I am sure the word “clever” is insulting and derogatory to some people — they would “rather be good” than be clever. I was one of them until I read this, mostly because “being good” sounded more pleasant than “being clever” and there is no one on this earth who would like to be known as “nice” than “shrewd. It’s not even possible to use the word “clever” as simple praise without being sarcastic or down right abusive.
We are usually skeptical about “clever” people, as we have a tendency to connect it with the word “shrewd,” which in turn, is interpreted as ‘manipulative.” It’s easy to label a certain human characteristic as questionable but it might just be a pro-active way of self preservation on the part of a clever person and the implementation of sheer disliking of being controlled by others.
According to the “Chambers Reference Online” “clever” means —
1. Good or quick at learning and understanding.
2. Skillful, dexterous, nimble or adroit.
3. Well thought out; ingenious.
Its root sense of being skillful and understanding is not lost but has gradually become metaphorical, the word now implies a kind of intellectual deception, mere mental tricks and technique designed to confuse an honest fellow.
We do have a moral obligation to be intelligent, but do we have an obligation to be clever as well, as it means now? I didn’t want to be known as one of the “clever” people till I read this, but interestingly enough – I didn’t want to be known as “stupid” either. Being “clever” needs more mental agility, which I certainly do not possess; at the same time I think I am happy to be a silent observer outside the ring.
We might not like a “clever” person, but we certainly can’t deny their existence in the professional world. What does it take to be clever? Definitely staying ahead of the curve, anticipating change and acting according to it are the clear signals of being one – more so, they have a mission in life and they know how to accomplish it.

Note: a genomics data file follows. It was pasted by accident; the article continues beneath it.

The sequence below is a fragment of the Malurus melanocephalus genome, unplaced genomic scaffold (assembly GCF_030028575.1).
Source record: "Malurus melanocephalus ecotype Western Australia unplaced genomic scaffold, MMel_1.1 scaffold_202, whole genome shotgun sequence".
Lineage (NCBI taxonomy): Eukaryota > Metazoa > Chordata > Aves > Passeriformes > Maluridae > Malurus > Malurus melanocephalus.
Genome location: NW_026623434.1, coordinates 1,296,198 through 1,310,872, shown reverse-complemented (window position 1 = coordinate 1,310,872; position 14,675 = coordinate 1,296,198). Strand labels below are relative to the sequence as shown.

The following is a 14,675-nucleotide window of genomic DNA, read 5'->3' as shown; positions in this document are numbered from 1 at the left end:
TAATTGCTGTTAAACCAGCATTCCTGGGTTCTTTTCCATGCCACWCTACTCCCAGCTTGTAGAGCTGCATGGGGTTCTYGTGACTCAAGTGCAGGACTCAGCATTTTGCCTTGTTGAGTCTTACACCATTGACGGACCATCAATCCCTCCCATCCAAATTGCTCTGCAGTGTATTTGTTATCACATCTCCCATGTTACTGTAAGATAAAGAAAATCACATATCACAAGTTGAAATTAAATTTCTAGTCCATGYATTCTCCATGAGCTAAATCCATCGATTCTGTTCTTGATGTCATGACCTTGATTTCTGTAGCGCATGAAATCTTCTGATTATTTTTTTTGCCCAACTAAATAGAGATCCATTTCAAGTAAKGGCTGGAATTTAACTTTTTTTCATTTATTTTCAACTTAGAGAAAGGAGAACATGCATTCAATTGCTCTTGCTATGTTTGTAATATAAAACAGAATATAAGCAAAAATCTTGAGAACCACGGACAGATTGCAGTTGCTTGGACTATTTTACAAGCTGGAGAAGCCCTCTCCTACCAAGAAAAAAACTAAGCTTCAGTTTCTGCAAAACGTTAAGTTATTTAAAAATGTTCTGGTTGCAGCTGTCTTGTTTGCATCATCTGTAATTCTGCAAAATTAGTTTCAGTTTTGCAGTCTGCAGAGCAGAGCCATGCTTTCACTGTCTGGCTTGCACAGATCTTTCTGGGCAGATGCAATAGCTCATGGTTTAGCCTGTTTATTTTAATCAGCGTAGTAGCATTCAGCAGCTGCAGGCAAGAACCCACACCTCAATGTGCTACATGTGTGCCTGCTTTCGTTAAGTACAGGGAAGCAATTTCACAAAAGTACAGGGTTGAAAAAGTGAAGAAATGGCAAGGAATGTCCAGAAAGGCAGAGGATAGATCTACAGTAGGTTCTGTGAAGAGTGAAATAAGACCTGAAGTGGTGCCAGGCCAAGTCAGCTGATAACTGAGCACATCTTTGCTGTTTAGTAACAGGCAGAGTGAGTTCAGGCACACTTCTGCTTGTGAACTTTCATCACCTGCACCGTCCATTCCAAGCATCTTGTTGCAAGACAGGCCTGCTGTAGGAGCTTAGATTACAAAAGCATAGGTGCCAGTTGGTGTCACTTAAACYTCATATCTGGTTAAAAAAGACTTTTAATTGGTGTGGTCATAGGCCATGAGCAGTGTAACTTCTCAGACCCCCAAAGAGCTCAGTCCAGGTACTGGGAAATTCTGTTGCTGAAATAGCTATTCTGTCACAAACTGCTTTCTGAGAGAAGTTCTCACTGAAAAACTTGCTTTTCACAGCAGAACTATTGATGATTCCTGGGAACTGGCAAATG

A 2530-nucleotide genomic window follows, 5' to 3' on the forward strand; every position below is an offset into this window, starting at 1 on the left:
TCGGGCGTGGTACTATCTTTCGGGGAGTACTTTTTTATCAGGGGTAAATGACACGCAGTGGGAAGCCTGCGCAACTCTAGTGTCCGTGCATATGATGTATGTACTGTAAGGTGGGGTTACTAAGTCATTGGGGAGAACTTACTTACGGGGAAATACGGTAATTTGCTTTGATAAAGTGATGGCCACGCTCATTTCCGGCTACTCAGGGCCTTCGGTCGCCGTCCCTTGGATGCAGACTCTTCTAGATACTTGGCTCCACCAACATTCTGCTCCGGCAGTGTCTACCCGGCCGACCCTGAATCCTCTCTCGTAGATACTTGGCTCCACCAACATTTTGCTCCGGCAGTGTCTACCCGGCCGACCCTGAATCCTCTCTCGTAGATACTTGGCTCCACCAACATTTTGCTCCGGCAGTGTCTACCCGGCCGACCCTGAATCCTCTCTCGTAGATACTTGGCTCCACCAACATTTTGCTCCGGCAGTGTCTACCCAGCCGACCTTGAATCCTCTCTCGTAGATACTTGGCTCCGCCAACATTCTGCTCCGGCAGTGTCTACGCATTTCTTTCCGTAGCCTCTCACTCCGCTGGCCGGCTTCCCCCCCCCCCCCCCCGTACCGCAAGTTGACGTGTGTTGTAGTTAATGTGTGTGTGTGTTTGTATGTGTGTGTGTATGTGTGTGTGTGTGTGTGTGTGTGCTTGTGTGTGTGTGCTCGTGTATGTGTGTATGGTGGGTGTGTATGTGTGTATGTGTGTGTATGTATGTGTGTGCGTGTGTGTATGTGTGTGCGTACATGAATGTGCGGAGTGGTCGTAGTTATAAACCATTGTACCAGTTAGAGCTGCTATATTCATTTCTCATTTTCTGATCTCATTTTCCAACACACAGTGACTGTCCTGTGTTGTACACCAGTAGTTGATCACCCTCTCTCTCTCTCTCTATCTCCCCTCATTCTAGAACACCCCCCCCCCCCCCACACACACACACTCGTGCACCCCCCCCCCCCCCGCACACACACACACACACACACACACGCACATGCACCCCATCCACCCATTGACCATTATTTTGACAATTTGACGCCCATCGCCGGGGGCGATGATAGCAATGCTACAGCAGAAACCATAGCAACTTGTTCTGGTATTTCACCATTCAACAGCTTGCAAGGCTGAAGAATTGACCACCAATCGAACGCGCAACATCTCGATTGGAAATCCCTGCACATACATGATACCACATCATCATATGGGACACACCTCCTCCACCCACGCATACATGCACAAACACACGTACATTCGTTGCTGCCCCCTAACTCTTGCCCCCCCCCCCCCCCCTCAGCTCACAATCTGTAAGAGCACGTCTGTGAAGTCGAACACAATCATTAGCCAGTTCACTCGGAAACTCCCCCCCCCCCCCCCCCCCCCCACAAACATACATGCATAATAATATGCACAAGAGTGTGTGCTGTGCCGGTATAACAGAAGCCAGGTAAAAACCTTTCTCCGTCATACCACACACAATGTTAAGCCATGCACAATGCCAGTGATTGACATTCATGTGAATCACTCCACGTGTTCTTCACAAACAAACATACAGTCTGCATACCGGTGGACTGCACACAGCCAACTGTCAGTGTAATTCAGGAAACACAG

Does that indicate “clever people need stupids” around them to be successful in life? One thing is for sure – if everyone tries to lead then it definitely ends up being a chaos. It seems “intelligence is inherited,” but “cleverness” is “earned.”I don’t think it’s wrong to be clever but the word carries a “negative” connotation with it because “clever” people are capable of being unpredictable and their unpredictability can lead to both good and bad — depending on their judgment.
My friend showed me a very interesting article in Harvard Business Review which spoke about “leading clever people” in the work place which intrigued me enormously. “Clever people” in the work place can be both be assets and liability as they are quite sure of their competency and are very hard to be led.
The “clevers” in the workplace surely know what they want from the organization and how they want it. In fact, they even know how to achieve it and the “knowing” at times blurs the line between mere black and white and so called morality.
The meaning of “clever” is transformed from “skillful” to “shrewd” and we have a natural disliking for the latter as it prevents us to draw any simple conclusion about that characteristic of the person as he/she has an innate capacity to hide their true self. They can’t be read, judged or mapped.
But, we can’t do without them. The world needs them for their ingenuity to move forward. The world also needs “us” as an observer. It’s certainly pays off to be clever-savvy than to be naive in the professional world — you never know who is working in your next cubicle.